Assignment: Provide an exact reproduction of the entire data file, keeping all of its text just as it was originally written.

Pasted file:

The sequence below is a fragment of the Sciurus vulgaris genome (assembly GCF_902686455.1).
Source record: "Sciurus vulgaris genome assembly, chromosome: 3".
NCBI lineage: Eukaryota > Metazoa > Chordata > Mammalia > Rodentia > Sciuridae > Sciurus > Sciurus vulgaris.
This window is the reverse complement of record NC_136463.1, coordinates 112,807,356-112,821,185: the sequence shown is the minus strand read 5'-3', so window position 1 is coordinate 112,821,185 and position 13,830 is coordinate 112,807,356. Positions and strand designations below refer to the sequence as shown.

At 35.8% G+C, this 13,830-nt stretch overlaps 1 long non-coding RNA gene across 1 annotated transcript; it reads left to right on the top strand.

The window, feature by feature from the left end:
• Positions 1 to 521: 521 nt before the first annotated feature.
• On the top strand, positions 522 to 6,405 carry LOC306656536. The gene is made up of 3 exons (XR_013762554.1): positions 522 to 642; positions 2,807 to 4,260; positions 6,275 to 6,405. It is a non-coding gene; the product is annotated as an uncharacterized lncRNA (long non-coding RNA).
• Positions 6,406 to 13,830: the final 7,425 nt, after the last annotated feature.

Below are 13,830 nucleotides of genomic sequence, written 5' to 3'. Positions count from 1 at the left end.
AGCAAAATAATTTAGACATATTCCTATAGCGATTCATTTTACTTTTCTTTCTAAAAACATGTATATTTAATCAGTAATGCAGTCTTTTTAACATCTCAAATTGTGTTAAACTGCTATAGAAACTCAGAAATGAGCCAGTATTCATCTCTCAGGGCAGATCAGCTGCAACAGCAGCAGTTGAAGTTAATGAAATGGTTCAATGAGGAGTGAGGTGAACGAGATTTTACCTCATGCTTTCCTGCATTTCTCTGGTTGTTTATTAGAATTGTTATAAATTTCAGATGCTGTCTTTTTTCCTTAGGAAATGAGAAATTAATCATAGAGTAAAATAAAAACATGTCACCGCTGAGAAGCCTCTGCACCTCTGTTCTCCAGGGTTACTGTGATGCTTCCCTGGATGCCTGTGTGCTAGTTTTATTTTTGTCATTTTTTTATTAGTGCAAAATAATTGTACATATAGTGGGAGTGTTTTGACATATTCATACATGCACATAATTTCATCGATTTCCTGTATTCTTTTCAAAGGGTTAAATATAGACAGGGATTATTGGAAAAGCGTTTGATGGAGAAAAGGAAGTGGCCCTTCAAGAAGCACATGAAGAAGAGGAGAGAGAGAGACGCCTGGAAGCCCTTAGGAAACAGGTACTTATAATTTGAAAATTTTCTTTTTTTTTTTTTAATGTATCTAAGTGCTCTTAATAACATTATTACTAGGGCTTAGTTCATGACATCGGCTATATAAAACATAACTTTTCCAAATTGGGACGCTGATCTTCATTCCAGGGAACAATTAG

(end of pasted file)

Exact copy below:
The sequence below is a fragment of the Sciurus vulgaris genome (assembly GCF_902686455.1).
Source record: "Sciurus vulgaris genome assembly, chromosome: 3".
NCBI lineage: Eukaryota > Metazoa > Chordata > Mammalia > Rodentia > Sciuridae > Sciurus > Sciurus vulgaris.
This window is the reverse complement of record NC_136463.1, coordinates 112,807,356-112,821,185: the sequence shown is the minus strand read 5'-3', so window position 1 is coordinate 112,821,185 and position 13,830 is coordinate 112,807,356. Positions and strand designations below refer to the sequence as shown.

At 35.8% G+C, this 13,830-nt stretch overlaps 1 long non-coding RNA gene across 1 annotated transcript; it reads left to right on the top strand.

The window, feature by feature from the left end:
• Positions 1 to 521: 521 nt before the first annotated feature.
• On the top strand, positions 522 to 6,405 carry LOC306656536. The gene is made up of 3 exons (XR_013762554.1): positions 522 to 642; positions 2,807 to 4,260; positions 6,275 to 6,405. It is a non-coding gene; the product is annotated as an uncharacterized lncRNA (long non-coding RNA).
• Positions 6,406 to 13,830: the final 7,425 nt, after the last annotated feature.

Below are 13,830 nucleotides of genomic sequence, written 5' to 3'. Positions count from 1 at the left end.
AGCAAAATAATTTAGACATATTCCTATAGCGATTCATTTTACTTTTCTTTCTAAAAACATGTATATTTAATCAGTAATGCAGTCTTTTTAACATCTCAAATTGTGTTAAACTGCTATAGAAACTCAGAAATGAGCCAGTATTCATCTCTCAGGGCAGATCAGCTGCAACAGCAGCAGTTGAAGTTAATGAAATGGTTCAATGAGGAGTGAGGTGAACGAGATTTTACCTCATGCTTTCCTGCATTTCTCTGGTTGTTTATTAGAATTGTTATAAATTTCAGATGCTGTCTTTTTTCCTTAGGAAATGAGAAATTAATCATAGAGTAAAATAAAAACATGTCACCGCTGAGAAGCCTCTGCACCTCTGTTCTCCAGGGTTACTGTGATGCTTCCCTGGATGCCTGTGTGCTAGTTTTATTTTTGTCATTTTTTTATTAGTGCAAAATAATTGTACATATAGTGGGAGTGTTTTGACATATTCATACATGCACATAATTTCATCGATTTCCTGTATTCTTTTCAAAGGGTTAAATATAGACAGGGATTATTGGAAAAGCGTTTGATGGAGAAAAGGAAGTGGCCCTTCAAGAAGCACATGAAGAAGAGGAGAGAGAGAGACGCCTGGAAGCCCTTAGGAAACAGGTACTTATAATTTGAAAATTTTCTTTTTTTTTTTTTAATGTATCTAAGTGCTCTTAATAACATTATTACTAGGGCTTAGTTCATGACATCGGCTATATAAAACATAACTTTTCCAAATTGGGACGCTGATCTTCATTCCAGGGAACAATTAG